Will the new Trump administration affect my case?

After the presidential election, many clients have asked whether the new Trump administration will affect their case. As with most areas of the law, the answer is "it depends". For the average person facing a criminal charge on the state or local level (for example, a DUI), it's highly unlikely that anything will change about their case. The majority of criminal charges are brought by the state, not the federal government, and are prosecuted by the local district attorney's office. District attorneys in Colorado are elected at the local level, and are funded by the county or district where they are located. They are not controlled by, nor do they answer to, anyone at the federal level. In other words, just because the Trump administration says it's going to "bring back law and order" and get "tough on crime," it doesn't mean your local DA is going to change how they do their job. Your local DA answers to the voters in their district, and he or she is much more likely to reflect the attitude of the local electorate when it comes to criminal justice.

That is not the case, however, for people facing federal charges. Individuals charged with violating a federal law are being prosecuted by the United States Attorney's Office in their federal district. The President appoints a U.S. Attorney to each of the 94 federal districts. The Office of the U.S. Attorneys is one of many agencies within the Department of Justice. If you're really curious, you can get more information about the US Attorneys here. So, the President can appoint U.S. Attorneys who will prosecute federal crimes in a manner that fits within his vision of criminal justice. The same goes for federal law enforcement agencies.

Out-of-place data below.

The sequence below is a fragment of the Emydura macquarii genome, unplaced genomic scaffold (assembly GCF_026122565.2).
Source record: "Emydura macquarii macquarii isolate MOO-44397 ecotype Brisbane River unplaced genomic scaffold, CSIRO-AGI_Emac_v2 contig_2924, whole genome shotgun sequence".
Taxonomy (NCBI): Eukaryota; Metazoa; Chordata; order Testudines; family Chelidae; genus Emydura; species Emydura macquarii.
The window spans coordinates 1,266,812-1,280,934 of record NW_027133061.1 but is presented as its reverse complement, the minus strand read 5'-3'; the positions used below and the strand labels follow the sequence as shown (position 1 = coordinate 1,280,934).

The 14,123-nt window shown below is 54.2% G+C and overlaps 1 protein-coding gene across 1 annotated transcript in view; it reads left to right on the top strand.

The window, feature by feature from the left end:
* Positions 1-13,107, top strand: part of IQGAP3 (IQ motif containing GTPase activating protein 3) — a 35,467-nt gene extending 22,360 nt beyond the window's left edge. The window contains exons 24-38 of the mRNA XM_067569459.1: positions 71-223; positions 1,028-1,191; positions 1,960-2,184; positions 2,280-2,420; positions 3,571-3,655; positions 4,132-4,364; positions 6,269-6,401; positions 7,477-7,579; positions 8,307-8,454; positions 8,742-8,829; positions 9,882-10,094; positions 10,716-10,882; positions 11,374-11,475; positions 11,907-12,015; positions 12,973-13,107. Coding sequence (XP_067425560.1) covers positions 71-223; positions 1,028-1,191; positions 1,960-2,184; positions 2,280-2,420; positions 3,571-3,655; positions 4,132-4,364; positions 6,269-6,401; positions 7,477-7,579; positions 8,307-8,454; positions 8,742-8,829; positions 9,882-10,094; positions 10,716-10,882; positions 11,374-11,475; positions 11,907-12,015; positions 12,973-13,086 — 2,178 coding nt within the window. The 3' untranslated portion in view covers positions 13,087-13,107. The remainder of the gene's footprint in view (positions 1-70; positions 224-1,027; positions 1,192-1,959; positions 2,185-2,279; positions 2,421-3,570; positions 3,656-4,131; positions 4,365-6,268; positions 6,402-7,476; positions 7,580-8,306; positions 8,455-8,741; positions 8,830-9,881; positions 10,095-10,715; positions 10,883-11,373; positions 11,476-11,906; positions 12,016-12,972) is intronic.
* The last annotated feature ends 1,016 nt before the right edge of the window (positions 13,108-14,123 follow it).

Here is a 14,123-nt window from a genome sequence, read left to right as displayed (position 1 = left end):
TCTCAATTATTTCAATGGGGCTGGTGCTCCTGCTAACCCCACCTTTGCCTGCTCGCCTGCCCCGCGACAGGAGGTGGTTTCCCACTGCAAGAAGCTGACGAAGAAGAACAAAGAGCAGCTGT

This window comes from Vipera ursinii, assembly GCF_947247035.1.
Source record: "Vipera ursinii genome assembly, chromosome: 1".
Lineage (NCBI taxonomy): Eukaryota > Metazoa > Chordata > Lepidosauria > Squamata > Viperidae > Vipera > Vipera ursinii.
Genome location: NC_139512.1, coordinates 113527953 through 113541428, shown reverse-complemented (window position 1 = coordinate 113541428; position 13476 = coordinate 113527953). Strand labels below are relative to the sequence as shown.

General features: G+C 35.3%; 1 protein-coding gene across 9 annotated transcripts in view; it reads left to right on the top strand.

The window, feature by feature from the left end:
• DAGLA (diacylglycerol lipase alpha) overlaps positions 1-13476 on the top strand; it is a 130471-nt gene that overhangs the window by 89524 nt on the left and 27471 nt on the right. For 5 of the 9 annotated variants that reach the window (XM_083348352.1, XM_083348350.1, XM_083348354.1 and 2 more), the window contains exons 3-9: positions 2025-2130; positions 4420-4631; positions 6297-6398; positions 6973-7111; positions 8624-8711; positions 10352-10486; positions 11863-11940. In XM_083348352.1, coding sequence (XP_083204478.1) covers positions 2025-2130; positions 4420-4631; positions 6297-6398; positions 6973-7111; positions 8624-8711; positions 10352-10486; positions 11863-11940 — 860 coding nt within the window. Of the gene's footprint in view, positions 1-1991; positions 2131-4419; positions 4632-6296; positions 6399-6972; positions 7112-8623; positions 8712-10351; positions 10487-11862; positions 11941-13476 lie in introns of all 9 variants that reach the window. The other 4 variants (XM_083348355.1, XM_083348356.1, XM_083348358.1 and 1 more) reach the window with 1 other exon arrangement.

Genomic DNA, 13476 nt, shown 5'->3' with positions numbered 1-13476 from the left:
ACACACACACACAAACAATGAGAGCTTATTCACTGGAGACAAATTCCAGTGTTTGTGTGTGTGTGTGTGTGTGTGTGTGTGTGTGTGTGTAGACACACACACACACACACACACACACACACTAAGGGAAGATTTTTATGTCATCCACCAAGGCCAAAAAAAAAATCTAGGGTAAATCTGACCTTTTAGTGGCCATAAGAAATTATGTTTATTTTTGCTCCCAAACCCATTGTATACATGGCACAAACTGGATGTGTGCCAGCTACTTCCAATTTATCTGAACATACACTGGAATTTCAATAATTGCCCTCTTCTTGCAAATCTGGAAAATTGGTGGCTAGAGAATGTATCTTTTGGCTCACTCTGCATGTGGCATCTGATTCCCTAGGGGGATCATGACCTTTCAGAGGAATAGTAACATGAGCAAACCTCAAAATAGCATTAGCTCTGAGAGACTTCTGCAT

So what about larger criminal justice reform? One of my favorite websites, Vox, had a good piece about that here. As the author, German Lopez, points out, there has been a movement to reduce jail and prison populations, even in states that voted for Trump, mostly due to the soaring costs of incarceration. So, these states are unlikely to change course overnight, unless they got a massive infusion of funding specifically designated for jails and prisons, which seems unlikely (although with this President, who knows).

In general, regarding the vast majority of criminal charges, which are state or municipal charges, the federal government has little to no control. They can, however, increase or decrease federal grant funding for programs such as law enforcement investigations, domestic violence counseling, and drug treatment programs. Hopefully President Trump's administration continues with the common-sense criminal justice reforms that began under President Obama, but as with just about everything else, we will just all have to wait and see what President Trump does.


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